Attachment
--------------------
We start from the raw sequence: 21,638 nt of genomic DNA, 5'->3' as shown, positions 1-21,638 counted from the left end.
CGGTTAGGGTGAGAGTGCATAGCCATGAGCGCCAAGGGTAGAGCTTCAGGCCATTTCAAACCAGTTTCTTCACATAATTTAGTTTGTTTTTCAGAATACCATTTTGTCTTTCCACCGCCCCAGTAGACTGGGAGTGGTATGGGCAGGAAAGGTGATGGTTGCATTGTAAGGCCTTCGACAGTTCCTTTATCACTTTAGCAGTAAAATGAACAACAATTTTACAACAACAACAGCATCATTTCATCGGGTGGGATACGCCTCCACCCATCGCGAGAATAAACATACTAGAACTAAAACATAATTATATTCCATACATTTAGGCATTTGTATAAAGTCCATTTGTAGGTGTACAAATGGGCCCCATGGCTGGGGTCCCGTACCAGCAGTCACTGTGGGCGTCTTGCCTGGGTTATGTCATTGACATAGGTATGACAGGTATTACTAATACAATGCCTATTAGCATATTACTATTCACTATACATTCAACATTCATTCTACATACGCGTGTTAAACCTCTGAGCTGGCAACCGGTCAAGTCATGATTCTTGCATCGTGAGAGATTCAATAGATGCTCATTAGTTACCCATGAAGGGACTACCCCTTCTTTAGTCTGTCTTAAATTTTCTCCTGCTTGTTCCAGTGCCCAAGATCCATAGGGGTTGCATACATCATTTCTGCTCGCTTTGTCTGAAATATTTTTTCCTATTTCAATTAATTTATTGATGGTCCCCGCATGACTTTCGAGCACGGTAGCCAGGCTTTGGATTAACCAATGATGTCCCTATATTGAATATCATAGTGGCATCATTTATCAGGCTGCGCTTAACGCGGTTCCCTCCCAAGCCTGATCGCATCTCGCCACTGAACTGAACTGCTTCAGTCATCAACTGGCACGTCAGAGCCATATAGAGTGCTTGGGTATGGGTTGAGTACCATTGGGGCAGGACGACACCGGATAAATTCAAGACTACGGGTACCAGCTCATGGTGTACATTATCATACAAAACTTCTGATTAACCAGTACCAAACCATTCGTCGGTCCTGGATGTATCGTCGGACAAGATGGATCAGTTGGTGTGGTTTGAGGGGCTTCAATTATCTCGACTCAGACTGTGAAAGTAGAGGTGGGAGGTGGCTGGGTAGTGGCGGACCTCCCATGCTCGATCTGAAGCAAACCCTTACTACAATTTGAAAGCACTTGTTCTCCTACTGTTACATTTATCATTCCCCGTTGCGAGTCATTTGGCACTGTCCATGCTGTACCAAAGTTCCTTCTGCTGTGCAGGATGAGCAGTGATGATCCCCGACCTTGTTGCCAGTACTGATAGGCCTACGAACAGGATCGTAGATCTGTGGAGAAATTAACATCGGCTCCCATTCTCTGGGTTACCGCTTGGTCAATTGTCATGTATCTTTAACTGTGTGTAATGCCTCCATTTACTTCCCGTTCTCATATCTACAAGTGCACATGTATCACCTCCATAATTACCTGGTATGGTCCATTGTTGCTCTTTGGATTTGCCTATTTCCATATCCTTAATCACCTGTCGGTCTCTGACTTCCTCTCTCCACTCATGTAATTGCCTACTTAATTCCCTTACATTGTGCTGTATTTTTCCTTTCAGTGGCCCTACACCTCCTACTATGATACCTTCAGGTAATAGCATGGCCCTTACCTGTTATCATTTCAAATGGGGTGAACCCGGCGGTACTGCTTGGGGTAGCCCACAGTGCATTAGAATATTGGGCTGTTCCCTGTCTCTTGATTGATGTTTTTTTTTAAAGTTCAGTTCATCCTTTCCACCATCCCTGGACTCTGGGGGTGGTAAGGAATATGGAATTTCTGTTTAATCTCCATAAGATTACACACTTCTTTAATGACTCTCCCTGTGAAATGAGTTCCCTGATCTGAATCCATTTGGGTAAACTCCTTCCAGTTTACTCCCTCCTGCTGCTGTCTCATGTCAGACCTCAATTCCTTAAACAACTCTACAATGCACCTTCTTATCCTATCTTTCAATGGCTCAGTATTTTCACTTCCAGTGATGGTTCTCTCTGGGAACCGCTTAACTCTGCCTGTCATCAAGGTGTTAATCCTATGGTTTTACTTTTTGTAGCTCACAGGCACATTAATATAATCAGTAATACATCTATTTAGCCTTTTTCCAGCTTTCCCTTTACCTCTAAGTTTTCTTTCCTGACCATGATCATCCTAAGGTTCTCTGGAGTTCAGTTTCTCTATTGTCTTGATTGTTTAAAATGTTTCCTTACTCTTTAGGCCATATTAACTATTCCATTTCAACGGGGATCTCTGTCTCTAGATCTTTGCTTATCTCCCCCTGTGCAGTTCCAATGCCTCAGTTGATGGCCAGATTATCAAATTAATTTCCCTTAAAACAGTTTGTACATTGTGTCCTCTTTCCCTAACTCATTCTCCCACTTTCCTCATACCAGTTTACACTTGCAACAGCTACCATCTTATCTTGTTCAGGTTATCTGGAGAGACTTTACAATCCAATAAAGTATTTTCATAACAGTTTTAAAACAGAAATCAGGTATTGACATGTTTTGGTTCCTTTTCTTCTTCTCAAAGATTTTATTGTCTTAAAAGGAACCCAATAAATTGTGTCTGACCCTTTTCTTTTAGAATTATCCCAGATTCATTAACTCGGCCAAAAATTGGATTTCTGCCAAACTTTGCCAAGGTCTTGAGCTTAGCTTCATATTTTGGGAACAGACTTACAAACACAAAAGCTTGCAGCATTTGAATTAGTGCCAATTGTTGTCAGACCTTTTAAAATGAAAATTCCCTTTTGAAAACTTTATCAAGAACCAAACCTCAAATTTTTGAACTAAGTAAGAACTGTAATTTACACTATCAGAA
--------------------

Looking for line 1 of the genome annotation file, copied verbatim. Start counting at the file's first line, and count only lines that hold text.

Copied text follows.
We start from the raw sequence: 21,638 nt of genomic DNA, 5'->3' as shown, positions 1-21,638 counted from the left end.